My maths teacher before we broke up for christmas asked the class to work out a simple model for air resistance for an object that is dropped given that the resistive force is proportional to the square of the velocity. I've spent about 10 minutes thinking about it, and this is what I came up with. (I hav'ent read anything on the matter, so any suggestions, corrections, improvements etc would be kind)(adsbygoogle = window.adsbygoogle || []).push({});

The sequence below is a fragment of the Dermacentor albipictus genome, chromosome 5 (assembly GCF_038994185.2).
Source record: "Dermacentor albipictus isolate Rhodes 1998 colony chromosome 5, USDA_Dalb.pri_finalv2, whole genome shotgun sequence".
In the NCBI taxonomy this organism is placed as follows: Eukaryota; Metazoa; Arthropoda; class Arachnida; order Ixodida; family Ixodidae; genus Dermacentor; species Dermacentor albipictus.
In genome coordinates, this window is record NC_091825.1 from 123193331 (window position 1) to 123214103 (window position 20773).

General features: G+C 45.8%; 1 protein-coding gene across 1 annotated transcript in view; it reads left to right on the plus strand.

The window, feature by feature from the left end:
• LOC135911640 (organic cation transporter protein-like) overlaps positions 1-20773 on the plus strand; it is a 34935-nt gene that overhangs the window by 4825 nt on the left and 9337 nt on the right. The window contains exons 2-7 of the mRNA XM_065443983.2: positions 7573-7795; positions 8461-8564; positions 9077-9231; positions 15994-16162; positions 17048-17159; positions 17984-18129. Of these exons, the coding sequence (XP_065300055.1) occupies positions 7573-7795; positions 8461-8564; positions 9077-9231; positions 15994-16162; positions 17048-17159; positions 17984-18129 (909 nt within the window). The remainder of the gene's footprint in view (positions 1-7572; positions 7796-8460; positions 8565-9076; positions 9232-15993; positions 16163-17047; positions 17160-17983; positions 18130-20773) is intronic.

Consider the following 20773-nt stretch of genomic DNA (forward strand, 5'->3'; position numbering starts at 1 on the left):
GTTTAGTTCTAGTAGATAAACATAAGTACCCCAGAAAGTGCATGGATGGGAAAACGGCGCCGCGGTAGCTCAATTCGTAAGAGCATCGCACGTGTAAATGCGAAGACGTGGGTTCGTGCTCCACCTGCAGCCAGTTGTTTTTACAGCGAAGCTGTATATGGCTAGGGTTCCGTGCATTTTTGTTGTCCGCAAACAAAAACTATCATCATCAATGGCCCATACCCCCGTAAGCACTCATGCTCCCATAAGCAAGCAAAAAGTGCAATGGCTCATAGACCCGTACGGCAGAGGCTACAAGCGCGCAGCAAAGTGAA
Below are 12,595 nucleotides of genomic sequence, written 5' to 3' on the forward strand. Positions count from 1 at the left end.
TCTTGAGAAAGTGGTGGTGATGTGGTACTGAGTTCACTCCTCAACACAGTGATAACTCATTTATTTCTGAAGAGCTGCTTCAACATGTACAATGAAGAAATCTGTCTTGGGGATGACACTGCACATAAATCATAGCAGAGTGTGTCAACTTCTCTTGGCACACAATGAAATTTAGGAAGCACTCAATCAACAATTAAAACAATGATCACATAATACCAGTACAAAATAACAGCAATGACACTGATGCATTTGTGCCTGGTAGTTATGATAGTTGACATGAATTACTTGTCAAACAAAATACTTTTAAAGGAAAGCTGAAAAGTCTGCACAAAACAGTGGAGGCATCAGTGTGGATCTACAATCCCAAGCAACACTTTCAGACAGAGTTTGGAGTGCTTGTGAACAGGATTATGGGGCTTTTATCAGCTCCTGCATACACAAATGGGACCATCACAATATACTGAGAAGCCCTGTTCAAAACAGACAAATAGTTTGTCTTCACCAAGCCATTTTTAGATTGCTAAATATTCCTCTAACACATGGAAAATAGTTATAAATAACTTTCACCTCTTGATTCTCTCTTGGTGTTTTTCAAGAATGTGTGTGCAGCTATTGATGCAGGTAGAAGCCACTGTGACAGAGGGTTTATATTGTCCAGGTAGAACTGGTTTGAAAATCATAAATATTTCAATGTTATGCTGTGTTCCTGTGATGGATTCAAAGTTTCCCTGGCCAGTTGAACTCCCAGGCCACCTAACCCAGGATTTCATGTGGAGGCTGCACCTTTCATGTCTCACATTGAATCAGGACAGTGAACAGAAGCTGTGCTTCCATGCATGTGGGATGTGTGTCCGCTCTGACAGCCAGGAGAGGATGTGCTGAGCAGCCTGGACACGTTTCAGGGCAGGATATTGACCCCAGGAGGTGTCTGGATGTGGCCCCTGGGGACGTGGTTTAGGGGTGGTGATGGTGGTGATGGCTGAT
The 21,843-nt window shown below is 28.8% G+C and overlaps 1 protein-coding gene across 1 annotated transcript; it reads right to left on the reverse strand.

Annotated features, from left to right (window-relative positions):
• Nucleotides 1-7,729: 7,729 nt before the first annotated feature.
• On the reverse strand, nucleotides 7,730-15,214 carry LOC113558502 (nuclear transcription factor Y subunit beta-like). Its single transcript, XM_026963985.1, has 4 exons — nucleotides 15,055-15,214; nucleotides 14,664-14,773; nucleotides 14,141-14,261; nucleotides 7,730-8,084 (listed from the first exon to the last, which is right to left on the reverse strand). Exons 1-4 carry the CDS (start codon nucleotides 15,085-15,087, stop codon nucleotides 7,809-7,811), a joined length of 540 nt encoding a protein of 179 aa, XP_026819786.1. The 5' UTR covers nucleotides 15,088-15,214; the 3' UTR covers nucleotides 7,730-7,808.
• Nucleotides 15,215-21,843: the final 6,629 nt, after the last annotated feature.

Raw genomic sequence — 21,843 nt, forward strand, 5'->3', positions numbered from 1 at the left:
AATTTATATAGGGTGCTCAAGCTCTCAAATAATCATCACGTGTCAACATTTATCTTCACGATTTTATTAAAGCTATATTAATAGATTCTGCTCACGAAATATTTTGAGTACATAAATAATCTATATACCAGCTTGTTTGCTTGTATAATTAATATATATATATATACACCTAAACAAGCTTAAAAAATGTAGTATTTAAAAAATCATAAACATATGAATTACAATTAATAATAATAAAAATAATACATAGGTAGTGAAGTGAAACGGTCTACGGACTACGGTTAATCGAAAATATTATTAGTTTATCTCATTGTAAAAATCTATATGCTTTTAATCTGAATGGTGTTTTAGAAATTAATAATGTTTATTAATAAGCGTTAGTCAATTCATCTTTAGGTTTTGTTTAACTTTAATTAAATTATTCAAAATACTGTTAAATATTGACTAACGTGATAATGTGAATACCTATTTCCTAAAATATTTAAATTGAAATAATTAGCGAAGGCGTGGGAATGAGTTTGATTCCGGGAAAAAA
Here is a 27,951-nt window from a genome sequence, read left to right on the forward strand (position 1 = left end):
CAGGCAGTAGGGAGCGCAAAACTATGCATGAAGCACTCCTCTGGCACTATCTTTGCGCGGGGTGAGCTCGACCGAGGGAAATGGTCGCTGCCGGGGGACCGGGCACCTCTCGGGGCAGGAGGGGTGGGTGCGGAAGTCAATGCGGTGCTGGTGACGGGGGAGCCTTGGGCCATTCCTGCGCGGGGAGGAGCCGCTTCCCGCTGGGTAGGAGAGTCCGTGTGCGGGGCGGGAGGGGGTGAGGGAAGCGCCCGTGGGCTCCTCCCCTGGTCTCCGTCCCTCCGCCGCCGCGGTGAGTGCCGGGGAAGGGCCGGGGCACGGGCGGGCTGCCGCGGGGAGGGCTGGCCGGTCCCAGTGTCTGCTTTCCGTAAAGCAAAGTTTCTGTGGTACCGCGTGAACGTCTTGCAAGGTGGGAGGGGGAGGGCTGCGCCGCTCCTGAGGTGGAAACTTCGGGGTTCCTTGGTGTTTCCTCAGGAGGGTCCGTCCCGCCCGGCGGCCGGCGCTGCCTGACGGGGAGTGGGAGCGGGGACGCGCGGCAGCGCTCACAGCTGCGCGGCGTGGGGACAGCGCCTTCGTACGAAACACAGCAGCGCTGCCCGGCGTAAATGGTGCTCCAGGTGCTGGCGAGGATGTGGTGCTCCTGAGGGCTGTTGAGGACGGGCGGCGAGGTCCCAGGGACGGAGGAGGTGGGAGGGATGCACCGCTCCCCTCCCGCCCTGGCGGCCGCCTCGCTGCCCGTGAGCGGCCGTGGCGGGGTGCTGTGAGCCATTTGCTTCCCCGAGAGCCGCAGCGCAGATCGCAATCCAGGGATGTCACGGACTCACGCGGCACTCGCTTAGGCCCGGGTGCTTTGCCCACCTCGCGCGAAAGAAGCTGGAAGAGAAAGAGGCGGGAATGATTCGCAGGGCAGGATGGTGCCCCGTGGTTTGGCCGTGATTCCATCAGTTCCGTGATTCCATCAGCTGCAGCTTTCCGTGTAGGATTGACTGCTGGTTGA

Since without air resistance, 0.5mv^2 = mg(h0 - h1)

(h0 > h1)

therefore with air resistance that is proportional to the square of the velocity, that means that 0.5mv^2 + mg(h1 - h0) + k(h0 - h1)v^2 = 0

Therefore, v^2 = (mg(h0 - h1)) / (0.5m + k(h0 - h1))

I tried this when m = 5 kg, h0 - h1 = 1 metre, k = 1.5, so if no air resistance, v = sqrt(19.6), but if air resistance is taken into account, then v = 3.5 m/s.

This makes sense, but ideas would be helpful.

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# Model for air resistance

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